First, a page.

Tartaric acid is an organic acid that is present in plants, including grapes, tamarinds, and bananas. It is a diprotic acid, which means that it has two hydrogen atoms on each of its molecules that can be ionized in water. Tartaric acid salts are called tartrates.
The first form of this acid, derived from potassium tartrate, was isolated in the early part of the ninth century by Jabir ibn Hayyan. The Persian-born Hayyan was responsible for a number of firsts in the field of chemistry. Swedish chemist Carl Wilhelm Scheele later developed the modern method for obtaining this substance in 1769.
This acid is naturally-occurring, but can also be synthetically reproduced. Two forms of tartaric acid, levotartaric acid and mesotartaric acid, can be created artificially. The first pure levotartaric acid sample was created by Louis Pasteur in 1847.
One interesting property of tartaric acid is that it is chiral. This means that its internal structure does not have a plane of symmetry, and that it also has a mirror-image that cannot be superimposed. Chiral mirror-images, also known as enantiomers, are often compared to human hands. They are identical in composition, but not in form. The most common reason a molecule displays chilarity is the presence of an asymmetrical carbon atom, which is a carbon atom that is attached to four other atoms or groups of atoms.
The most common use of tartaric acid is as a food additive. It is often added to certain kinds of candy to give it a sour taste. Cream of tartar, known chemically as potassium bitrate, is typically used to stabilize egg whites, and as an active ingredient in baking powder. This acid is also found in wine, and is responsible for wine diamonds, which are small potassium bitartrate crystals that occasionally form on wine corks.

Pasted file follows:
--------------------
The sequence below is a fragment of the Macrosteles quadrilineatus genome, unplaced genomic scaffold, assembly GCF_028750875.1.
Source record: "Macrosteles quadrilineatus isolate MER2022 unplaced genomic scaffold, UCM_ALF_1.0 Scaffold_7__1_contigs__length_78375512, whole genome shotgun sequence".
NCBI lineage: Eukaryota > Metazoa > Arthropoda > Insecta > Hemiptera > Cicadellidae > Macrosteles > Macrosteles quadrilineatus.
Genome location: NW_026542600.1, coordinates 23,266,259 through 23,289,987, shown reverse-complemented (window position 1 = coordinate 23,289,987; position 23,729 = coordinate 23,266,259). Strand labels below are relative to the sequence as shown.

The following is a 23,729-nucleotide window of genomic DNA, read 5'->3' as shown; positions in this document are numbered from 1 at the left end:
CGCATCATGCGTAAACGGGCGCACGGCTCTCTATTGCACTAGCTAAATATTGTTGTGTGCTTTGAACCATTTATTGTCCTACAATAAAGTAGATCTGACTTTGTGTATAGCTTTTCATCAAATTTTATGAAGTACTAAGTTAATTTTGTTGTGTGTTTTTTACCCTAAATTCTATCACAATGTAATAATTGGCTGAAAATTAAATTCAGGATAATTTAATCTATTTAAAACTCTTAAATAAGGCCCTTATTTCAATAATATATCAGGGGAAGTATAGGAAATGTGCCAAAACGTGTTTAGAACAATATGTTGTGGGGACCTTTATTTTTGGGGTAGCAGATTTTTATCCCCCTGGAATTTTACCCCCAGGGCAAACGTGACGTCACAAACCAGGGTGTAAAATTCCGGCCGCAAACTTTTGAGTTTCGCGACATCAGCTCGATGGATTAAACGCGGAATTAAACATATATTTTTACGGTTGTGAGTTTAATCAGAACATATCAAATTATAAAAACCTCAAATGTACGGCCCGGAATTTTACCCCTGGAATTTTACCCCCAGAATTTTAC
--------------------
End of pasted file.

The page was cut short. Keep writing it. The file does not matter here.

This substance is also used as an emetic to induce vomiting, and as a laxative. In addition, it functions as an antioxidant. This means that it limits or prevents the oxidization of molecules in the body, in order to prevent the formation of free radicals.
High levels of tartaric acid can be dangerous, because it can act as a muscle toxin. When ingested in certain amounts, it inhibits the creation of malic acid, and an overdose can cause paralysis or death. A lethal dose in humans is approximately 7.5 grams (g) per kilogram (kg). This means that a human weighing 70 kg would need to ingest at least 500 g of it, for it to become toxic.